What remains so remarkable about Steve Mann’s playing are the brilliant bass runs he incorporated into an arrangement that has already dazzled you with its highly punctuated progressions on the top strings high up the neck. That and the jazz vocabulary he transformed into an instrument of the blues. Steve Mann, more than any other guitarist I can think of, played the guitar with both hands, and fingers that had the maneuverability of a contortionist.
Just look at one picture in the CD booklet for Straight Life (also available on his web site*), the original studio album plus two bonus tracks, “Brother Can You Spare a Dime” and “The Letter”. It’s worth a thousand words, and shows what he calls his ‘Ray Charles E Chord.’ Take a friendly word of advice from your intrepid reviewer, and don’t try this at home, not unless you are near an ER. You will see Steve’s elongated pinkie crawling underneath his ring finger–which is holding down the second string on the third fret–all the way up to the fourth fret to grab the first string-all the while his first two fingers are taking care of business on the first and second frets.” *Note: This web site dedicated to Steve is no longer available but can be found on Wayback Machine.
The excerpt below is from of a review of his CD Alive and Pickin on Amazon.com by Jim Leitch, CD Baby
“But just listen to what is really in the grooves here, the lo-fi is almost appropriate, like discovering a great old 78. Especially on the Janis Joplin rehearsal tracks; a phenomenal singer accompanied by a guitarist who’s second to none; a guitarist who has completely absorbed the styles of all of the greats: Bill Broonzy, the Reverend Gary Davis, take your pick. I would compare him to Joe Pass; not stylistically, but in his complete mastery, and in his summing up of all who went before. Every aspiring fingerstyle player needs to hear this; I can see this CD inspiring another generation of players …”
Finally, I had a better idea of Steve’s unique style. I could now better appreciate his playing as well as the reason for critical acclaim.
I really enjoyed learning about some of Steve’s influencers and decided I would like to know more about them as well. So this whole experience has sparked a new interest in studying more about the early artists as well as the evolution of ragtime, blues and jazz. Fortunately, there is an abundance of information and historical recordings on the internet for self study. Though I am musically trained, I was never particularly interested in these genres so this has opened up a whole new world so to speak. I also gained a new appreciation for harmonica playing after listening to some of Will Scarlett’s collaborations with Steve and others. I am a new member of SPAH – Society for the Promotion and Advancement of the Harmonica.
A number of acoustic guitarists and musicians are featuring Facebook Live events now because of the pandemic. Rolly Brown has four weekly Facebook/YouTube guitar concerts which he titles, ‘Curve Flattening Concerts’. And with every airing, he provides interesting patter about the song selections and their composers. He has over 4,700 followers, many of whom are musicians, so this is also an opportunity to learn more about legendary and current musicians and songwriters of many genres. I am following his Facebook Live events and also those of his colleagues Alex Bevan, Frank Fotusky, Cosy Sheridan and Charlie Koch. (NOTE: Rolly released a new song on August 8, 2020 dedicated to three of his musical influencers, one of which is Steve Mann.) It’s definitely worth looking up. It’s the second song on the YouTube video below.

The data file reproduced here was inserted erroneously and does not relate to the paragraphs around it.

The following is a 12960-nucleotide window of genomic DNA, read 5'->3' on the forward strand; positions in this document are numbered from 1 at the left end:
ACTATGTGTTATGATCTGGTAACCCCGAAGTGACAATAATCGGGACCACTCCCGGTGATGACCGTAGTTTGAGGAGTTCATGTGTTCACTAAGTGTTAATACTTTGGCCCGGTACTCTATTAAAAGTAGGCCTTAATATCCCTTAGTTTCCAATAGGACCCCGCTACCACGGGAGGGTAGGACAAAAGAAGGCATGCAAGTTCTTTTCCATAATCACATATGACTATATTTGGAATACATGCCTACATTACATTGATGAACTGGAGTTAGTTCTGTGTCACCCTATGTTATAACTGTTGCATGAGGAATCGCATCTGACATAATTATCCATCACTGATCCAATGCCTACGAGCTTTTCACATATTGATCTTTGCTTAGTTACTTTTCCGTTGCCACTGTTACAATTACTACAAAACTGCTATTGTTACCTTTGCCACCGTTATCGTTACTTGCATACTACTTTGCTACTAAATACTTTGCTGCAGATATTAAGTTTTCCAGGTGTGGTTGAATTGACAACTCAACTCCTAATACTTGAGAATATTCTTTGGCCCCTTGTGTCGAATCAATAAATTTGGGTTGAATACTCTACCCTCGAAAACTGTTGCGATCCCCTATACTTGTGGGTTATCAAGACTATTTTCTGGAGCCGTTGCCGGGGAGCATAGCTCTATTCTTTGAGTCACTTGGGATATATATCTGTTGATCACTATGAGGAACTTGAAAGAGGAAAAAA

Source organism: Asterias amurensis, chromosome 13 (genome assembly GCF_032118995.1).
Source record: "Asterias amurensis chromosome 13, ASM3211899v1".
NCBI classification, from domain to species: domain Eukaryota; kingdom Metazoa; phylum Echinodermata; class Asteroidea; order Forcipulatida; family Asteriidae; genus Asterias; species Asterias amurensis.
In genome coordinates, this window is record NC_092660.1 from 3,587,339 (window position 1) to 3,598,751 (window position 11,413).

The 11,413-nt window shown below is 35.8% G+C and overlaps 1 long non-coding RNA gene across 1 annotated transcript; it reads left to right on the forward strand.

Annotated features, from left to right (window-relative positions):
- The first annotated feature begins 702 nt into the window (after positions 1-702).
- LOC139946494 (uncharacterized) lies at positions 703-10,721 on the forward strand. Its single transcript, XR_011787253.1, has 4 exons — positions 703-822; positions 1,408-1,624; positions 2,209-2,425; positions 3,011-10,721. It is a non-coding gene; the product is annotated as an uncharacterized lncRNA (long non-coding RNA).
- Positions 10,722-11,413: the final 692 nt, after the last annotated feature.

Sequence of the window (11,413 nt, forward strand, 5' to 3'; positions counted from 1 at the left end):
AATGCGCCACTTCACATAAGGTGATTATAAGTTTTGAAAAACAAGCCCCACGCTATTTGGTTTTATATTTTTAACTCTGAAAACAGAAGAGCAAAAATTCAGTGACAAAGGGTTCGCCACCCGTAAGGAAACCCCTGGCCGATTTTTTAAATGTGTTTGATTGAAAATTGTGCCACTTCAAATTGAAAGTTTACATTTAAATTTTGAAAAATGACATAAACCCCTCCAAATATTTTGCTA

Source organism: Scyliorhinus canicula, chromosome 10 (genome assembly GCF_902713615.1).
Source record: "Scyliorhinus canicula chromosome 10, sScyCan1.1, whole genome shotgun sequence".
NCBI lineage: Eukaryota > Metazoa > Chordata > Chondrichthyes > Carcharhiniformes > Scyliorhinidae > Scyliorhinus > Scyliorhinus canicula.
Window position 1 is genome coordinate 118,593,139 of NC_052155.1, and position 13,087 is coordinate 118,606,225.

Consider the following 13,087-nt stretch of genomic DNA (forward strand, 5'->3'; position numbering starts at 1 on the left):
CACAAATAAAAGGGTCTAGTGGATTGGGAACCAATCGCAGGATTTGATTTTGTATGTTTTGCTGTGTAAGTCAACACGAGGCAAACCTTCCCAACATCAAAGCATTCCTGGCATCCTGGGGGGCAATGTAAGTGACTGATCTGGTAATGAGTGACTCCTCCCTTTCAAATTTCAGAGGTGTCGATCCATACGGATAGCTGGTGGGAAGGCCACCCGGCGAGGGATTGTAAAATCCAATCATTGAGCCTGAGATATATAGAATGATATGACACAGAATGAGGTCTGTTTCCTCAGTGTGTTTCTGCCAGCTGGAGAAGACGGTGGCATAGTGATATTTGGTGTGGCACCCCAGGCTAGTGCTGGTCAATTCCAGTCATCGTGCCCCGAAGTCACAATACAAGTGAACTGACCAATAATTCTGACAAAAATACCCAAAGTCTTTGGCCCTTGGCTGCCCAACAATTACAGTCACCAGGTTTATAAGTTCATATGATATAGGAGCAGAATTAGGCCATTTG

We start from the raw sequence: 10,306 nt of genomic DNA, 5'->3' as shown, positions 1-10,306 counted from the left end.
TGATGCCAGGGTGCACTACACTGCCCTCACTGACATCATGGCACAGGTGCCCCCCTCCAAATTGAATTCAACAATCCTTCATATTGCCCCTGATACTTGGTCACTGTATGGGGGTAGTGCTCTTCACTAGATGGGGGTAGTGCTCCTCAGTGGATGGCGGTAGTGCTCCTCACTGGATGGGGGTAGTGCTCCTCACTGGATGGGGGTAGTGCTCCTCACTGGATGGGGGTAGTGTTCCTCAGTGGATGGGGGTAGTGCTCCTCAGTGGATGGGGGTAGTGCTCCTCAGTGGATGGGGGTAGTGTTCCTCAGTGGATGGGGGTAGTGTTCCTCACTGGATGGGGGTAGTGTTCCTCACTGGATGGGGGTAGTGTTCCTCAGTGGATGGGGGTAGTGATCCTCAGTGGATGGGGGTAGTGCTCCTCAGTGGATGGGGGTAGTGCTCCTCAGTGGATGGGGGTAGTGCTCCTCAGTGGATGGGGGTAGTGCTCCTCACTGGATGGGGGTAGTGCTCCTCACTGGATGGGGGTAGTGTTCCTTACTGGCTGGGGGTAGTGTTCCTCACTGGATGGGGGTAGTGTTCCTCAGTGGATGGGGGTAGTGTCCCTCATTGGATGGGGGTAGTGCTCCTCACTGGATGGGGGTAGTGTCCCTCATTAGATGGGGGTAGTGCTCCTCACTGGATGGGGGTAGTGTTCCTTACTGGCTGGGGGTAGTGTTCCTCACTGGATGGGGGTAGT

I wanted to document this story because it was so interesting to solve the mystery of the two Steves and to find out what Steve Mann accomplished. I will be posting a tribute on both our high school Facebook page and my own Facebook page. I will also apply to get Steve listed as a noted graduate of our high school. I would like to do my part in keeping Steve’s memory alive.
In conclusion, a few things stand out. Besides the legacy of his phenomenal playing, after enduring years of a difficult life, Steve remained humble and gracious, according to close friends. There is sadness about what might have been and poignancy about what Steve suffered with his mental illness. Admirers can take some comfort in knowing how much he enjoyed playing and performing and that he had some sense of his accomplishments. Those who knew him say he was clearly proud of his work with Janis Joplin. (The three songs he recorded with her included on the CD Alive and Pickin’ are registered with the U.S. Library of Congress.) And, there is this. And Rolly says it well, “… he is also possessed of many qualities that ‘sane’ people might emulate. He is polite to a fault, and shows genuine interest in other people. He has a good sense of humor and he doesn’t seem to feel much bitterness or do much complaining regarding the fairly squalid circumstances in which some of his time is spent. He is just generally a warmhearted, likeable guy, which is probably why, along with his musical gifts, that he has so many friends.”
I note also the impact that one person can have on another’s life. A major influence was Dick Rosmini, at one time (per Wikipedia) considered the best 12-string guitarist in the world, who was Steve’s guitar teacher and mentor. Rosmini produced, Straight Life, Steve’s only album recorded in a studio. Will Scarlett was his friend through thick or thin for over 40 years. Janet Smith, in particular, was responsible for getting his CDs produced and, according to Rolly, was Steve’s guardian angel in his last years. Rolly Brown continues to be a faithful follower, preaching the good news of Steve’s musicianship and keeping his legacy alive. These friends as well as other devotees made all the difference in Steve’s life. And for that, I and so many others are so grateful. I like what my brother, Ken, said, “He should be remembered for his musical accomplishments.” Amen to that.